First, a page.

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Typical was the situation at the U.S. Weather Bureau, where an advisory group reported in 1953 that climatology was "exclusively a data collection and tabulation business."(3) Not much money or administrative attention was committed to such work, nor were the intellectual prospects enticing. To the extent workers had research plans, their aim was just to find better ways to synthesize piles of data. A climatologist was somebody who described climatemainly at ground level, where the crops and structures were found. These climatologists' products were highly appreciated by their customers (such studies continue to this day). And their tedious, painstaking style of scientific work would turn out to be indispensable for studies of climate change. Still, scientists regarded the field (as one practitioner complained) as "the dullest branch of meteorology."(4) Another expert remarked that in the study of climates, "the scientific principles involved are barely mentioned... Whether they are right or wrong does not seem to be of any moment, because they are never used to calculate anything."(5)

=>Keeling's funds

When climatologists did try to go beyond statistics to explanations, they would explain the temperature and precipitation of a region in geographical terms — the sunlight at that particular latitude, the prevailing winds as modified by mountain ranges or ocean currents, and the like. The explanations were chiefly qualitative, with more hand-waving than equations. This was close to the field called physical geography, a matter of classifying climate zones, with less interest in their causes than their consequences. If in the first half of the 20th century you looked in a university for a "climatologist," you would probably find one in the geography department, not in a department of atmospheric sciences or geophysics (hardly any of the latter departments existed anyway). The geographical way of explaining regional climates was an essentially static exercise loosely based on elementary physics. The physics itself was useless for telling farmers what they needed to know. Attempts to make physical models of the simplest regular features of the planet's atmosphere (for example, the trade winds) failed to produce any plausible explanation for how the winds circulated, let alone for variations in the circulation.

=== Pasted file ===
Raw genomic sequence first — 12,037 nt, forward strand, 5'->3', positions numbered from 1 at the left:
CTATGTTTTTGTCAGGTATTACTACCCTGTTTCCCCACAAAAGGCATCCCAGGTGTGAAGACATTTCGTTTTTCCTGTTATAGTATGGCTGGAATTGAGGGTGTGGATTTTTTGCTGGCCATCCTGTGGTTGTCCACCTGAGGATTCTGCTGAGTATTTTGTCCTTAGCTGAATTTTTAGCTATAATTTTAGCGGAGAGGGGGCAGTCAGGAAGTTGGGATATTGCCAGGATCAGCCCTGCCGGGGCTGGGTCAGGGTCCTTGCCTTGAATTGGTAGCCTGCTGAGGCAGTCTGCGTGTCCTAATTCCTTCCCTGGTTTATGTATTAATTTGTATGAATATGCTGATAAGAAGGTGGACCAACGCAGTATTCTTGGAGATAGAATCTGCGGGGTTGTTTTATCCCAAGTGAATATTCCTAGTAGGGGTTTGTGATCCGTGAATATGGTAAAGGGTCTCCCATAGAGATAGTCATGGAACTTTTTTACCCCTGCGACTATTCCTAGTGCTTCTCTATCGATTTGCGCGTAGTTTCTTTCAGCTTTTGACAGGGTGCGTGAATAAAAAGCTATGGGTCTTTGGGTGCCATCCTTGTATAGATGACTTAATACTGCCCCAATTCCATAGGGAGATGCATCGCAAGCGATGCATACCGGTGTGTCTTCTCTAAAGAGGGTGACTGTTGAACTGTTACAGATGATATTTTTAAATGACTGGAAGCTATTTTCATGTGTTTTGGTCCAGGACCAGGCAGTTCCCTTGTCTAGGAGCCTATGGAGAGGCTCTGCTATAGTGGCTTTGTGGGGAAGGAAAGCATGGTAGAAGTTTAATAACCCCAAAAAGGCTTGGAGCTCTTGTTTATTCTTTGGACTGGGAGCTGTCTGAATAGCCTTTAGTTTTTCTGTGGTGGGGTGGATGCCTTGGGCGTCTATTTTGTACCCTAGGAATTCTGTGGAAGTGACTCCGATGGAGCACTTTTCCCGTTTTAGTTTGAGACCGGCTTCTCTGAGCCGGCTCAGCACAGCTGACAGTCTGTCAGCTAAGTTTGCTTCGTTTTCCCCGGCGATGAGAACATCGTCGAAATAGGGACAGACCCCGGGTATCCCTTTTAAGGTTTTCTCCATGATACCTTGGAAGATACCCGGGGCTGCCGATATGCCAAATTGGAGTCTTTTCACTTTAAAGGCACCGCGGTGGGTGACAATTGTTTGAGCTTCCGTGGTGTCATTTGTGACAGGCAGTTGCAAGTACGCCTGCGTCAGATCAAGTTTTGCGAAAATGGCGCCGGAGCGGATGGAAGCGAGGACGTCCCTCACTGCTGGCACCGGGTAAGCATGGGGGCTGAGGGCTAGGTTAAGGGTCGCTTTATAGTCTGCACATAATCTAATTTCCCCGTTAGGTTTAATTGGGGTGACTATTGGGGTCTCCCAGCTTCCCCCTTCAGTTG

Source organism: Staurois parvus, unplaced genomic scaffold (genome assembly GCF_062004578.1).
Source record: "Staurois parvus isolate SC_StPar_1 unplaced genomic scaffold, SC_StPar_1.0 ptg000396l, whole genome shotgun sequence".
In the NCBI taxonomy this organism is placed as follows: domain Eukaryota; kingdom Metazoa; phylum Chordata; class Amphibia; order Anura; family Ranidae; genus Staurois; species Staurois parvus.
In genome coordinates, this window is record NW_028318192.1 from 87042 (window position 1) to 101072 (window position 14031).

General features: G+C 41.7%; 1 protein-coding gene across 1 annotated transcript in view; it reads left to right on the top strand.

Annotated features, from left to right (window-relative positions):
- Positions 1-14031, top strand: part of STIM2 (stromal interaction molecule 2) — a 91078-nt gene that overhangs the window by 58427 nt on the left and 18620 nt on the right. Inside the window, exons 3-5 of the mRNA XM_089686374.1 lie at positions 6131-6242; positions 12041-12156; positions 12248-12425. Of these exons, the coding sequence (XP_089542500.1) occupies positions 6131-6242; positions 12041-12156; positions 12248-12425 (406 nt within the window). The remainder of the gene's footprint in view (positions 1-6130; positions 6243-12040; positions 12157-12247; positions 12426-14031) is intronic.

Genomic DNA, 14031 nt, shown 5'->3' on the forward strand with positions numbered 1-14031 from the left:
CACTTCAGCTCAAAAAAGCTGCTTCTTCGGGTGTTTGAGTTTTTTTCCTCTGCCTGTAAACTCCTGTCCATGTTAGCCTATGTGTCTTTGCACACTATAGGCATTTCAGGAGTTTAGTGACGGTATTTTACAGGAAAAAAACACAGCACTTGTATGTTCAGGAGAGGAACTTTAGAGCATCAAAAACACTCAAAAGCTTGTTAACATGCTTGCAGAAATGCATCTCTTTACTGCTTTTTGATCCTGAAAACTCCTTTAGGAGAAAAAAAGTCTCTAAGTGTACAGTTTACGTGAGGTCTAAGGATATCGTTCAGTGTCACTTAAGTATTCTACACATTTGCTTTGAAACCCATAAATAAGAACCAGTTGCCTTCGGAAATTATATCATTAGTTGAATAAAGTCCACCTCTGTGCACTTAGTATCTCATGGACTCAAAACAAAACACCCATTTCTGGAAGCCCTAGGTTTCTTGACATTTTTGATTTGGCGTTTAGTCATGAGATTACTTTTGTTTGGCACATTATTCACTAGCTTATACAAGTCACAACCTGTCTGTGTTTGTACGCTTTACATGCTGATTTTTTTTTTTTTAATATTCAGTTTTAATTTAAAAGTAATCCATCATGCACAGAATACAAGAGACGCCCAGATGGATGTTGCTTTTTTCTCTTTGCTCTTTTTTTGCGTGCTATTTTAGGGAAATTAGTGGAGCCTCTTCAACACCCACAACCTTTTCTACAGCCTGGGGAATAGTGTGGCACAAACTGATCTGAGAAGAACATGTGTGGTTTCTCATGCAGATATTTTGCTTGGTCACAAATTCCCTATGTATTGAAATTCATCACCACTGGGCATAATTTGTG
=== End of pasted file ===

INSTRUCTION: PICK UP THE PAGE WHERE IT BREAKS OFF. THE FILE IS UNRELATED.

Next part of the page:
<=Simple models





<=Models (GCMs)